Shifren and the advancement of technology

Considering the above and the advancement of technology, the next question that arises is to what extent the Shifrin principle may be applicable when written amendments are electronic. The passing of the Electronic Communications and Transactions Act (ECTA) has created certainty as to the validity of such amendments – as is clear from the discussion above, an amendment need only be ‘in writing’. Section 12 of ECTA confirms this. Importantly, for an amendment to be legally valid, section 13 of ECTA specifically refers to the inclusion of an ‘advanced electronic signature’.

In the case of Spring Forest Trading 599 CC v Wilberry (Pty) Ltd t/a Ecowash & Another 2014, the SCA provided some clarity as to what falls within this category. The Court held that even the use of an email signature fulfils the requirement of ‘signature’ in terms of section 13(3) of ECTA. If it sufficiently identifies the contractual parties, this will be sufficient. Therefore, parties are also advised to contractually agree on the type of electronic signatures that will be accepted.

In addition to the above, in the case of K2021765242 (South Africa) (Pty) Ltd v Thibault Investments (Pty) Ltd and Another, the Court had to consider whether a demand for the return of ‘all fees, deposits and transfer costs’ in an email, could be considered repudiation. The Court emphasised that accepting transfer when it is offered is also part of a party’s performance and that by making such a threat, one could conclude that this entailed the repudiation of a sale agreement. Thus, even written electronic communications will impact the variation of a contractual agreement, even if these are considered to be outside of the actual contractual agreement between the parties.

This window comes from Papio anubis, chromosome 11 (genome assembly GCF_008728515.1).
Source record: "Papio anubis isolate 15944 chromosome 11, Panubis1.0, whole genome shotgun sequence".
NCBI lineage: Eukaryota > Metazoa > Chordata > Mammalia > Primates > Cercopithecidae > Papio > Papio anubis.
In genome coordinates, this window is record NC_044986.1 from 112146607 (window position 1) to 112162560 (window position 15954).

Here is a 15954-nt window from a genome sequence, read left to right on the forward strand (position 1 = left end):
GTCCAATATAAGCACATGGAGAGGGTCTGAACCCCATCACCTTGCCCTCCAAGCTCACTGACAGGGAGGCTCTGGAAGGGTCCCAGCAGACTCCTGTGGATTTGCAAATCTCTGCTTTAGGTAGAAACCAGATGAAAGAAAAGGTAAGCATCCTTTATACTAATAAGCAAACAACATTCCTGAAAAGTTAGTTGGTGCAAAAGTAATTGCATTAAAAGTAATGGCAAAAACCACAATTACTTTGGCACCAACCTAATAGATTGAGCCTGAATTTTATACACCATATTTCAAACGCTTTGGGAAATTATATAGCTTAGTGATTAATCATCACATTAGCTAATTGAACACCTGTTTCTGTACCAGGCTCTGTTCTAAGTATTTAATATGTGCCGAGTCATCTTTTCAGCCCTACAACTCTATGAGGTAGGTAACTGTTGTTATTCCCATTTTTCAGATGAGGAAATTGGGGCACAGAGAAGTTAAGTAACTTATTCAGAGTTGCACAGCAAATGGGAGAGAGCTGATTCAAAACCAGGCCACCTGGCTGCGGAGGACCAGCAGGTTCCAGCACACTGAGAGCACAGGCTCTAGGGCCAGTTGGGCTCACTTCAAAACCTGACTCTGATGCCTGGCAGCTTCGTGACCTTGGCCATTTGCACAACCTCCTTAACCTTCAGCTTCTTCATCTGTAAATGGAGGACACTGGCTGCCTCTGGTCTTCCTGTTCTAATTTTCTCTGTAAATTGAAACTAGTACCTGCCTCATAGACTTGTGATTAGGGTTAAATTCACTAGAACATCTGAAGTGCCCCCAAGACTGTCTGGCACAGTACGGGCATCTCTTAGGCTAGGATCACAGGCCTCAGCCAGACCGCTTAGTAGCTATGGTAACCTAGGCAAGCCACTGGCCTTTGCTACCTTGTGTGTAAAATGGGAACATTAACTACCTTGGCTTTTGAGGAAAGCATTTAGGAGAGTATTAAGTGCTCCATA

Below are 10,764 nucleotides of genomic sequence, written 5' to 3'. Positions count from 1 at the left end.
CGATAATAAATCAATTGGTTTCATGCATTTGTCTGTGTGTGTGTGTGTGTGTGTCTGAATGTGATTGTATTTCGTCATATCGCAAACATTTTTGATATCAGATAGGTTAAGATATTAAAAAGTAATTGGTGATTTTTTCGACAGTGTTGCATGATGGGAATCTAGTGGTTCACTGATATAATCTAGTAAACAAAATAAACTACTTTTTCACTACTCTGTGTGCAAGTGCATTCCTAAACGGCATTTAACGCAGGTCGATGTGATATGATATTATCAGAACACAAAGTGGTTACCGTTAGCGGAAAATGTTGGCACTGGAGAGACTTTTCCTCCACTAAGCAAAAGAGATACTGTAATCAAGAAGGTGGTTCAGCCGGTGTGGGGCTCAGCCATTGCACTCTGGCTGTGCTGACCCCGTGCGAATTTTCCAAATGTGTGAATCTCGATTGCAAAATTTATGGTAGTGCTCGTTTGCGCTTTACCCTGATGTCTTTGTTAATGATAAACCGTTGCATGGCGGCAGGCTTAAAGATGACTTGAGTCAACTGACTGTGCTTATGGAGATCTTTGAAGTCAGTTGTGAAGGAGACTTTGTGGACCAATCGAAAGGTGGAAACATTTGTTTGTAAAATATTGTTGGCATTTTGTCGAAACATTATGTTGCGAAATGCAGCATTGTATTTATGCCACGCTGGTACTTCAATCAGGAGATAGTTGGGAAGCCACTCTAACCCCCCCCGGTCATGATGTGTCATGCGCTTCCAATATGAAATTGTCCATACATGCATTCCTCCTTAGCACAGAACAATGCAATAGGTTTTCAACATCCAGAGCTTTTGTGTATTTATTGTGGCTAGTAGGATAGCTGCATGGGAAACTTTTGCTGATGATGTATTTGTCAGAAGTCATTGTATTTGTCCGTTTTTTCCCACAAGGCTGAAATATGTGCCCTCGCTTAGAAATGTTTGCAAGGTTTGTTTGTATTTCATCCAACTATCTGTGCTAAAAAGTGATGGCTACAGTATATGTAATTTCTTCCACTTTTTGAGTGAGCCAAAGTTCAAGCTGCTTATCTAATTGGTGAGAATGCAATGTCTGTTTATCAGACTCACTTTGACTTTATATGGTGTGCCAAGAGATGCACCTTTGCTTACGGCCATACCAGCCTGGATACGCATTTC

Conclusion: Not just water off a duck’s back

As it stands, the Shifren Principle remains valid and enforceable under South African law. Importantly, the application thereof must conform with the notion of public policy. Due regard must be taken when drafting contractual agreements as, although parties to an agreement may contract freely, there will always be some form of limitation in respect of their contractual relationship.

Celine Bakker, Author.

Find out more about Celine Bakker,
an Associate at SL Law.

Celine is an associate specialising in Tech and Artificial Intelligence Law.  She graduated from Stellenbosch University with a BA (law) majoring in German and completed her LLB degree at the Vrije Universiteit of Amsterdam, focussing on Tech and Artificial Intelligence Law.

Alexander Bouwer, Author.
Bachelor of Laws (LLB), Master of Laws (LLM)
Candidate Legal Practitioner

 Alexander is a candidate attorney with a keen interest transnational commercial law. 

His main focus is Company Law and Company Restructuring, Commercial Law, EU Competition Law, Intellectual Property Law, International Corporate Governance, and the International Carriage of Goods.